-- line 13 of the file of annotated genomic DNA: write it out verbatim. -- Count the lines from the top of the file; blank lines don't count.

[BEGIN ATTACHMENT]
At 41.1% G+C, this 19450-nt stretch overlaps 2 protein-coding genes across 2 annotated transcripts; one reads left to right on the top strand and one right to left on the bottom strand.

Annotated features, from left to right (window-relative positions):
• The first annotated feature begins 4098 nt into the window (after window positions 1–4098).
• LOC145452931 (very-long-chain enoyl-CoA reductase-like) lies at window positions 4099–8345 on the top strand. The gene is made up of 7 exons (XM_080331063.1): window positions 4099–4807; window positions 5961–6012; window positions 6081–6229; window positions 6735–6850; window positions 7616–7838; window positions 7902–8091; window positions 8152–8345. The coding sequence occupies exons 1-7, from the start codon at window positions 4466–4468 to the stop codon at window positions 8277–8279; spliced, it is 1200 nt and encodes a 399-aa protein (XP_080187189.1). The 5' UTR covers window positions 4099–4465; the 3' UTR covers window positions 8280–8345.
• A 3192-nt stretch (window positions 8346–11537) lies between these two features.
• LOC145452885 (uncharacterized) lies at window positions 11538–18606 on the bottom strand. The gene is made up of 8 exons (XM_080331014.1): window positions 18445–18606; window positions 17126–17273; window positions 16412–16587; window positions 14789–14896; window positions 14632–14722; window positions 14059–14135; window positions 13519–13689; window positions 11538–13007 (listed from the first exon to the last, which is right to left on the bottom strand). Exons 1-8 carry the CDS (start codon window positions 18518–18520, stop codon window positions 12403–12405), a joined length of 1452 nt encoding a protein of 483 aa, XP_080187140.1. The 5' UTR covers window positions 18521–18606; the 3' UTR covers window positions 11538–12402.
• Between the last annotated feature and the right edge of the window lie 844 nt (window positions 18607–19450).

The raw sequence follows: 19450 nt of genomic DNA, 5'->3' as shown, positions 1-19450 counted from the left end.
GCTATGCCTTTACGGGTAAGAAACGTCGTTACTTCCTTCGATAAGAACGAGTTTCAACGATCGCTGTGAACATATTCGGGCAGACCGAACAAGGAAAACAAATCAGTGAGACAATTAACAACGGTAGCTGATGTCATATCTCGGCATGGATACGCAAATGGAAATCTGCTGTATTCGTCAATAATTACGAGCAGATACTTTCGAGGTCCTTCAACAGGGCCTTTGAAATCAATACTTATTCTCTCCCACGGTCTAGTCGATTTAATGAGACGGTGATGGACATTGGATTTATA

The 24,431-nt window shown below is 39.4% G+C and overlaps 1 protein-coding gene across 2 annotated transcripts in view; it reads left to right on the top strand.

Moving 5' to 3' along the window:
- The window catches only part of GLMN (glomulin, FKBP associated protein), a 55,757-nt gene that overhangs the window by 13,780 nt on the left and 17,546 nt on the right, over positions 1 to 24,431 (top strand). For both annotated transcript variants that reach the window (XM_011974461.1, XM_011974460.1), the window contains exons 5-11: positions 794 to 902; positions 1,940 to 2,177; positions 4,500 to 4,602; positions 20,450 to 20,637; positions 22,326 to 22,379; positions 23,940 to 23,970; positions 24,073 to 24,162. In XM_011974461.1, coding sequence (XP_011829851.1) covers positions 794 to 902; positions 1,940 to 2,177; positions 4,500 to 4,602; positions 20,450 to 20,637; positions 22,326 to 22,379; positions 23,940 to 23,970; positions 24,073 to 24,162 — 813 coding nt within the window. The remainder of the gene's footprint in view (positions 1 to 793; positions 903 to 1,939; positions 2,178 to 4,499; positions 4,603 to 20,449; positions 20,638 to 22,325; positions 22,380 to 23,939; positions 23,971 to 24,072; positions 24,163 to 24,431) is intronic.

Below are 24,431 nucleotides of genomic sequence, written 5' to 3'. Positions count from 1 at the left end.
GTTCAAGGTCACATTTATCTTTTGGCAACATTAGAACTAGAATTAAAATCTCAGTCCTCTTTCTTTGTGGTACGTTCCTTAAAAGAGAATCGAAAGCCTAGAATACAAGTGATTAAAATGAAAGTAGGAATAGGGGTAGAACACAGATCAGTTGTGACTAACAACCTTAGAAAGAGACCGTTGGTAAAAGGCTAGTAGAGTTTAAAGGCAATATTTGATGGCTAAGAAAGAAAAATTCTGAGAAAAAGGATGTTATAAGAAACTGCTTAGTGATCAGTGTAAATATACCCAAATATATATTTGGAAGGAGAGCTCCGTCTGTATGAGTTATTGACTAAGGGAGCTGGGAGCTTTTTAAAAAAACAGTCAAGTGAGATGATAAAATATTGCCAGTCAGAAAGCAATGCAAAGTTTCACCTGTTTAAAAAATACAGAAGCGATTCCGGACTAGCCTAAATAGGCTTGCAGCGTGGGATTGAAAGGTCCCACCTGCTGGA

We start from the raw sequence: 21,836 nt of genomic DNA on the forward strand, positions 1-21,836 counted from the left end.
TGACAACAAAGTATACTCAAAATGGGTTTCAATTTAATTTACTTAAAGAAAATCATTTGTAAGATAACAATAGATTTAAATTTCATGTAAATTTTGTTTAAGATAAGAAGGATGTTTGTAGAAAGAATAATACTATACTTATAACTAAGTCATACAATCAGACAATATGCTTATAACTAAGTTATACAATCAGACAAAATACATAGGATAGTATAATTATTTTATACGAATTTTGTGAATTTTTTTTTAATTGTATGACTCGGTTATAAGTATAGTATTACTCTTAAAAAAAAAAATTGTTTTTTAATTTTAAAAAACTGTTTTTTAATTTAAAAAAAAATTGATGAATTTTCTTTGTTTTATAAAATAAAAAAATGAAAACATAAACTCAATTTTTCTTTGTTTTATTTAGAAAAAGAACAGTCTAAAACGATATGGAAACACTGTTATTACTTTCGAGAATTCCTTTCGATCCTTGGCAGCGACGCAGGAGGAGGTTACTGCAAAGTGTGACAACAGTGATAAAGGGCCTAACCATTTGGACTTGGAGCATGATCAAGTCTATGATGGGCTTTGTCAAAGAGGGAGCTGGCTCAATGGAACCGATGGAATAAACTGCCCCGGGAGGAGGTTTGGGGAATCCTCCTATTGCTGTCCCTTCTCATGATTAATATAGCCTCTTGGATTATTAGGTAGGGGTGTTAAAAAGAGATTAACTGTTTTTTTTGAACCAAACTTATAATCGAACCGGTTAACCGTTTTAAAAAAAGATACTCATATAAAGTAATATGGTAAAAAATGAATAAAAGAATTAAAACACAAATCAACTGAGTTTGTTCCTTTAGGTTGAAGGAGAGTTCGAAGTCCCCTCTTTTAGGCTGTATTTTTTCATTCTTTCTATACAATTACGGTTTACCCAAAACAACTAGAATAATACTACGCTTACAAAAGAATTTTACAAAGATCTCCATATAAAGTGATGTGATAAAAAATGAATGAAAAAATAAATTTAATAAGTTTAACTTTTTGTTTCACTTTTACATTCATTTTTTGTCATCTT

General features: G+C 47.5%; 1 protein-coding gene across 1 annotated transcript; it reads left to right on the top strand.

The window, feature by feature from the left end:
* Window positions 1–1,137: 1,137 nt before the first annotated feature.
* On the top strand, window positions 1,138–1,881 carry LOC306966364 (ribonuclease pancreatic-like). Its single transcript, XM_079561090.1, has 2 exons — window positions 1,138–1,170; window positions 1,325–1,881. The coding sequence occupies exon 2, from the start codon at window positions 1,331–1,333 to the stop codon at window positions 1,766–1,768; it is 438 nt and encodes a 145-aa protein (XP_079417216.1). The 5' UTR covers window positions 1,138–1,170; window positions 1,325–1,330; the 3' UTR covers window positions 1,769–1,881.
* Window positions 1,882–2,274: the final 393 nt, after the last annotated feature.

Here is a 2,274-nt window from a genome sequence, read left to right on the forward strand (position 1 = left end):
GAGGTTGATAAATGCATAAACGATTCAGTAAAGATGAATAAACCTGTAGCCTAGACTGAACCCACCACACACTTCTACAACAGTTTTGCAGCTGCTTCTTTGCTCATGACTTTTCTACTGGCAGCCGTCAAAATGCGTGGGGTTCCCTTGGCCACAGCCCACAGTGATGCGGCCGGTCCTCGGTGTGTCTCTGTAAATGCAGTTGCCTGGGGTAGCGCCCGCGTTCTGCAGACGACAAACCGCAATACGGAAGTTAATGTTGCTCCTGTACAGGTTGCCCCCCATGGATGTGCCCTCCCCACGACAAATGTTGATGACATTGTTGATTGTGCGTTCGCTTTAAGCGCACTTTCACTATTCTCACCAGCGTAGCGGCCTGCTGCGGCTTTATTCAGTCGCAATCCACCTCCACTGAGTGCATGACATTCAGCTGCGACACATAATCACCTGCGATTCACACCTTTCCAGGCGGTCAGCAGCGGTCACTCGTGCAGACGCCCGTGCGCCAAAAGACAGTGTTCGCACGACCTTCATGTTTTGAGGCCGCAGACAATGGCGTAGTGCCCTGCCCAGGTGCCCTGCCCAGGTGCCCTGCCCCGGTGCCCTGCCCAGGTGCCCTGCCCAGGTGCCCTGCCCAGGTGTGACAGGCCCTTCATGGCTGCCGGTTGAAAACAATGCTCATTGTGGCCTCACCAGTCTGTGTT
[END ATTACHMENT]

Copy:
Below are 24,431 nucleotides of genomic sequence, written 5' to 3'. Positions count from 1 at the left end.